RRDTHREADS(1) rrdtool RRDTHREADS(1)
rrdthreads - Provisions for linking the RRD library to use in
Using librrd in multi-threaded programs requires some extra precau
tions, as the RRD library in its original form was not thread-safe at
all. This document describes requirements and pitfalls on the way to
use the multi-threaded version of librrd in your own programs. It also
gives hints for future RRD development to keep the library thread-safe.
Currently only some RRD operations are implemented in a thread-safe
way. They all end in the usual ""_r"" suffix.
In order to use librrd in multi-threaded programs you must:
Link with librrd_th instead of librrd (use "-lrrd_th" when linking)
Use the ""_r"" functions instead of the normal API-functions
Do not use any at-style time specifications. Parsing of such time
specifications is terribly non-thread-safe.
Never use non *"_r" functions unless it is explicitly documented
that the function is tread-safe.
Every thread SHOULD call "rrd_get_context()" before its first call
to any "librrd_th" function in order to set up thread specific
data. This is not strictly required, but it is the only way to test
if memory allocation can be done by this function. Otherwise the
program may die with a SIGSEGV in a low-memory situation.
Always call "rrd_error_clear()" before any call to the library.
Otherwise the call might fail due to some earlier error.
NOTES FOR RRD CONTRIBUTORS
Some precautions must be followed when developing RRD from now on:
Only use thread-safe functions in library code. Many often used
libc functions arent thread-safe. Take care in the following situ
ations or when using the following library functions:
Direct calls to "strerror()" must be avoided: use "rrd_str
error()" instead, it provides a per-thread error message.
The "getpw*", "getgr*", "gethost*" function families (and some
more "get*" functions) are not thread-safe: use the *"_r" vari
Time functions: "asctime", "ctime", "gmtime", "localtime": use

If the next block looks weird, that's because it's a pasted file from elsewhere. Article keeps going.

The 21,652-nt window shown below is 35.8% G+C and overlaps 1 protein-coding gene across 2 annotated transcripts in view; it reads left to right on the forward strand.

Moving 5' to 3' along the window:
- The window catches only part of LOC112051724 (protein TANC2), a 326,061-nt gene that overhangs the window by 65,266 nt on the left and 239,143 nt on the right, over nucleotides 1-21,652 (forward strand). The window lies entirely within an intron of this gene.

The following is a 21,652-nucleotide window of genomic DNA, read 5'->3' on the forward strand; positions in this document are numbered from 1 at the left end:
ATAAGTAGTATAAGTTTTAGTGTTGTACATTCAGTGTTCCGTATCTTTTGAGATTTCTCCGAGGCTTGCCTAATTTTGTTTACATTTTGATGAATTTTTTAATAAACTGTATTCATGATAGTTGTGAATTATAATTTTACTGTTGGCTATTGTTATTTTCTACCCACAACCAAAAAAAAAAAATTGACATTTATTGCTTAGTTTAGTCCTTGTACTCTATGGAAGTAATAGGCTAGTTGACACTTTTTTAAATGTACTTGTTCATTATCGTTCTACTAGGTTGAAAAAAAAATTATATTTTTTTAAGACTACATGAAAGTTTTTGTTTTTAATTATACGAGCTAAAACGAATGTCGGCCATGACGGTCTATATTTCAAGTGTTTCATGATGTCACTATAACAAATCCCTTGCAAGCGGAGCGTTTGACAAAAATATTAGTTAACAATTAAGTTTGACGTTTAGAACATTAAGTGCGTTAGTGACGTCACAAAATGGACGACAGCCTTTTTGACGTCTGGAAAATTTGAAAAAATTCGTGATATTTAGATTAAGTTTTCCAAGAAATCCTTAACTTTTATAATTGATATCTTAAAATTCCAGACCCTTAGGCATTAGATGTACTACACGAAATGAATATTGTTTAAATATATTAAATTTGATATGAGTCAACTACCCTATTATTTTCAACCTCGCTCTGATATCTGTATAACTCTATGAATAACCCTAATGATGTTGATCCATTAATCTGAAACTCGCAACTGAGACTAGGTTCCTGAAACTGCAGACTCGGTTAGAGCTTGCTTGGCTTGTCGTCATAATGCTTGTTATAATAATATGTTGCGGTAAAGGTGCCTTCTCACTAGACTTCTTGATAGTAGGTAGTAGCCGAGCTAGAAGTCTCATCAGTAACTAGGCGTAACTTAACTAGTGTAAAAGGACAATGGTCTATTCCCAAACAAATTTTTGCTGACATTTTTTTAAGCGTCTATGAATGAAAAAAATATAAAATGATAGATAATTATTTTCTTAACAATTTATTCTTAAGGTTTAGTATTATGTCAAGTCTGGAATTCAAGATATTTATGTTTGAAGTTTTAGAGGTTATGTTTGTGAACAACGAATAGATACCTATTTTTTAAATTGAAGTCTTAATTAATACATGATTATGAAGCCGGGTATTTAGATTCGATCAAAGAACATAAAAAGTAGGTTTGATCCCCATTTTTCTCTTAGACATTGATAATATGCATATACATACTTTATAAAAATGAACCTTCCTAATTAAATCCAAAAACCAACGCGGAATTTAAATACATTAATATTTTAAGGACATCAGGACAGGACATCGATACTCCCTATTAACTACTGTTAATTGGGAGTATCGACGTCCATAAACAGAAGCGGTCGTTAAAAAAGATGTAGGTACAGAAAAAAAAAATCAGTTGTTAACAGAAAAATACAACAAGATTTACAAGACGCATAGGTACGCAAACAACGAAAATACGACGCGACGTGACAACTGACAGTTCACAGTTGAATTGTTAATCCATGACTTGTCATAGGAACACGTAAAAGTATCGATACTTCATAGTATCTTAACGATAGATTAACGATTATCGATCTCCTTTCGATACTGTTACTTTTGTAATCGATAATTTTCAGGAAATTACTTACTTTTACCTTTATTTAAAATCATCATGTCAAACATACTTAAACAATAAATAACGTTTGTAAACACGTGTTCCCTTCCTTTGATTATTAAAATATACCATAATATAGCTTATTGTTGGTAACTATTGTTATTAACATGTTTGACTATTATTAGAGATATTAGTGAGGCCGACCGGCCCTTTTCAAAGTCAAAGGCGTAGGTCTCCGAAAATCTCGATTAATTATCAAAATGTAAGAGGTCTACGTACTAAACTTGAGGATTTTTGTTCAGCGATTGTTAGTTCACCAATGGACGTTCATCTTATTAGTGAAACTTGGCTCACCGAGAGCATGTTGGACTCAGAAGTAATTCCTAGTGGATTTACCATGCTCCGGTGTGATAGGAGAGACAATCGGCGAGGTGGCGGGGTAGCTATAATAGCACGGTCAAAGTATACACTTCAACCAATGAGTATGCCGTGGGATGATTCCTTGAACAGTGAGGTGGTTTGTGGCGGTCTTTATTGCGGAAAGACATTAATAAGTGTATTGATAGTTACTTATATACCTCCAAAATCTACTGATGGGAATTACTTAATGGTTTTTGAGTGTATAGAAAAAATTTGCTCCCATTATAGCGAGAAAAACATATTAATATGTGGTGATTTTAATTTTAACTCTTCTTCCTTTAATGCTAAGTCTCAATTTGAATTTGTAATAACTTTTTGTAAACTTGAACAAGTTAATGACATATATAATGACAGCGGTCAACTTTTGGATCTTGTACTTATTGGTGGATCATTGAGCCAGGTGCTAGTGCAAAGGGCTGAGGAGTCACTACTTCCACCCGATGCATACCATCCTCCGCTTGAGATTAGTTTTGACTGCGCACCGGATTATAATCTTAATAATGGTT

"strtok": use "strtok_r"
"tmpnam": use "tmpnam_r"
Many others (lookup documentation)
A header file named rrd_is_thread_safe.h is provided that works
with the GNU C-preprocessor to "poison" some of the most common
non-thread-safe functions using the "#pragma GCC poison" directive.
Just include this header in source files you want to keep
Do not introduce global variables!
If you really, really have to use a global variable you may add a
new field to the "rrd_context" structure and modify rrd_error.c,
rrd_thread_safe.c and rrd_non_thread_safe.c
Do not use "getopt" or "getopt_long" in *"_r" (neither directly nor
"getopt" uses global variables and behaves badly in a multi-
threaded application when called concurrently. Instead provide a
*_r function taking all options as function parameters. You may
provide argc and **argv arguments for variable length argument
lists. See "rrd_update_r" as an example.
Do not use the "parsetime" function!
It uses lots of global variables. You may use it in functions not
designed to be thread-safe, like in functions wrapping the "_r"
version of some operation (e.g., "rrd_create", but not in "rrd_cre
CURRENTLY IMPLEMENTED THREAD SAFE FUNCTIONS
Currently there exist thread-safe variants of "rrd_update", "rrd_cre
ate", "rrd_dump", "rrd_info" and "rrd_last".
1.2.15 2006-07-14 RRDTHREADS(1)